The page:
When it comes to advertising trends, the holiday season is no exception. In fact, the festive season holds its own share of unique patterns that mirror public attitudes and economic situations.
Most notably, is the reoccurring trend that Christmas advertising campaigns start earlier each year; a pattern which has been noticed by the public and has generally gained negative feedback. Indeed, on 31st October our TV screens were filled with Halloween advertising, however only one day later did we see the first rollout of this year’s festive advertising campaigns, almost eight weeks before Christmas. One case study is Freemans, the digital department store, which rolled out its Christmas advertisement earlier than any other festive campaign throughout its 118-year existence. This demonstrates a growing need for marketers to get their messaging out quicker than ever, but what has caused this behavioural shift?
Why are Christmas adverts hitting our screens earlier than usual?
One reason Christmas adverts are launching earlier each year is due to the intense competition among retailers vying for consumer attention and spending during the festive season. Achieving this amidst a cost-of-living crisis presents a substantial challenge, given the significant impact of rising energy bills and food prices on household budgets.
As a result, the size of holiday celebrations is likely to be smaller this year. About 48% of Brits who usually celebrate Christmas plan to have smaller celebrations because of higher costs in their daily lives. Among these individuals, 19% are worried that Christmas will be more stressful than usual because of these extra financial concerns. These figures are reminiscent of last year’s statistics, where a comparable 20% reported feeling stressed about Christmas, indicating a sustained impact from the enduring cost-of-living crisis on consumer sentiment.
The cost-of-living crisis has therefore forced adaptations in advertising strategies, potentially leading to reduced budgets, simpler campaigns, a shift in messaging to address the financial concerns of consumers during the holiday season, and finally – going live with advertising earlier than usual.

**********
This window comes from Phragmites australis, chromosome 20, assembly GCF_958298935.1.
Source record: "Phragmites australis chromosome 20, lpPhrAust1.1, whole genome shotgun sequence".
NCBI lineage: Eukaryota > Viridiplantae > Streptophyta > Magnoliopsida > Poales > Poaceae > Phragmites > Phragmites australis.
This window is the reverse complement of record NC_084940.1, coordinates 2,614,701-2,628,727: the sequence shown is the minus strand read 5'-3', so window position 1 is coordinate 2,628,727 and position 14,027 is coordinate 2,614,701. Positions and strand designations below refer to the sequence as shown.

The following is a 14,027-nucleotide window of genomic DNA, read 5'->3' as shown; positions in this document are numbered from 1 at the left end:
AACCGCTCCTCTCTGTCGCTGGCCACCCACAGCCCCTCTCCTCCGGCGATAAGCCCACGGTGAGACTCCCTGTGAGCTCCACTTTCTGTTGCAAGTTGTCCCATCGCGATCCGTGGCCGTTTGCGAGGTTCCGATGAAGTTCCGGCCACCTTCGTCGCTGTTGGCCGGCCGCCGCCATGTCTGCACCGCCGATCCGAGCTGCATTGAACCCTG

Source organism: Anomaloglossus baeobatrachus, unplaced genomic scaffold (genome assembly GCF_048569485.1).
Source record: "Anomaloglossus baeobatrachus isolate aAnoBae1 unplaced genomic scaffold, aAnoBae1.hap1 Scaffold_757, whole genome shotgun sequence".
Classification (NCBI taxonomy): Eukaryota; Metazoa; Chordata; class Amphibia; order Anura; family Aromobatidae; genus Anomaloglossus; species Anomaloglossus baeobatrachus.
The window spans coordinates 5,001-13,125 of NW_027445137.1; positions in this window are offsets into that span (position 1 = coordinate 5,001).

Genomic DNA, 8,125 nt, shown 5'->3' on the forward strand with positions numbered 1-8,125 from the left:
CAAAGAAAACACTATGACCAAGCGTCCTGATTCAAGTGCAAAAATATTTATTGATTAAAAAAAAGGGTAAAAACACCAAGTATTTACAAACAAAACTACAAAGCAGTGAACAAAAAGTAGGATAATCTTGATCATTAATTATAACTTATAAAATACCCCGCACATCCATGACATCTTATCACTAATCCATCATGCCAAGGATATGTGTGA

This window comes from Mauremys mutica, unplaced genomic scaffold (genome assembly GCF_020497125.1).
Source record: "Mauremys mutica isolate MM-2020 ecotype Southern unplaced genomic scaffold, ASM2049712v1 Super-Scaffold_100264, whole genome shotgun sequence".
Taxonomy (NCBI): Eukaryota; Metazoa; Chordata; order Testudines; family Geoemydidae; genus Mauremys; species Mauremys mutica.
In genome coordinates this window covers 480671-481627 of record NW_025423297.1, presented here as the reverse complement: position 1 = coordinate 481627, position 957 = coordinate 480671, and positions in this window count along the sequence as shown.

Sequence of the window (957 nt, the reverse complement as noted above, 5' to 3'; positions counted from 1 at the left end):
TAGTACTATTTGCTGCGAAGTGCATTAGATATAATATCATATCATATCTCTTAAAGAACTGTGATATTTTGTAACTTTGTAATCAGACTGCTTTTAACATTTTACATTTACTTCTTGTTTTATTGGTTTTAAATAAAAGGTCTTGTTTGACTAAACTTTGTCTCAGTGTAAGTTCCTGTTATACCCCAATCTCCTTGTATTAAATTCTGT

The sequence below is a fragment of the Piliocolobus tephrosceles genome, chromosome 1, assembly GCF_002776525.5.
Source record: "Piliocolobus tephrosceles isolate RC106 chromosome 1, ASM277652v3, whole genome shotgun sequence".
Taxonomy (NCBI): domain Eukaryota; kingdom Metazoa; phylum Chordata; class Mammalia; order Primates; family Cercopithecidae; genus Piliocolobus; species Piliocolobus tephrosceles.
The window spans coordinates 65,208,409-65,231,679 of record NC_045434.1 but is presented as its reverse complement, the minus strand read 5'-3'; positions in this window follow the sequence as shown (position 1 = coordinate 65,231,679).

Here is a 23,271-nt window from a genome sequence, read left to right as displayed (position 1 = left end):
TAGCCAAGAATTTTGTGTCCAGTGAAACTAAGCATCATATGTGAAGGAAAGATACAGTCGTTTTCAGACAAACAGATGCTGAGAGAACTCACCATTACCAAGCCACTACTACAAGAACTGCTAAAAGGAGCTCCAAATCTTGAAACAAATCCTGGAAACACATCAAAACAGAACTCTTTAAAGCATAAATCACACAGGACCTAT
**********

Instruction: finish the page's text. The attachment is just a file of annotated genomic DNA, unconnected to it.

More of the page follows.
What does this mean for advertisers?
Undoubtedly, the extended advertising timeframe holds immense importance for many marketers. This strategy enables retailers to extend the shopping period, potentially increasing sales and market share. With such economic uncertainty and brands competing for the limited consumer budgets, securing success this year might just pivot on effectively capitalising on the crucial eight-week period concluding the year.
Starting early allows brands to maximise exposure, build anticipation, and establish an emotional connection with consumers, aiming to influence their purchasing decisions ahead of the holiday rush. Additionally, earlier advertising can help mitigate challenges such as supply chain issues and potential disruptions, ensuring products are available when demand peaks closer to Christmas.
One thing is for sure; if the country is in economic uncertainty, the trend of Christmas adverts starting on 1st November is here to stay. It will be interesting to see if this pattern is one that will grow to apply to all holidays – it could well be that we start getting Valentines Day and Easter advertising from 1st January if so. Easter eggs have already begun to hit the shelves earlier each year, so could marketers catch up with this shift in retailers’ behaviour? It might be one trend to watch in 2024 as we continue to see the effects of economic uncertainty impact the consumer landscape.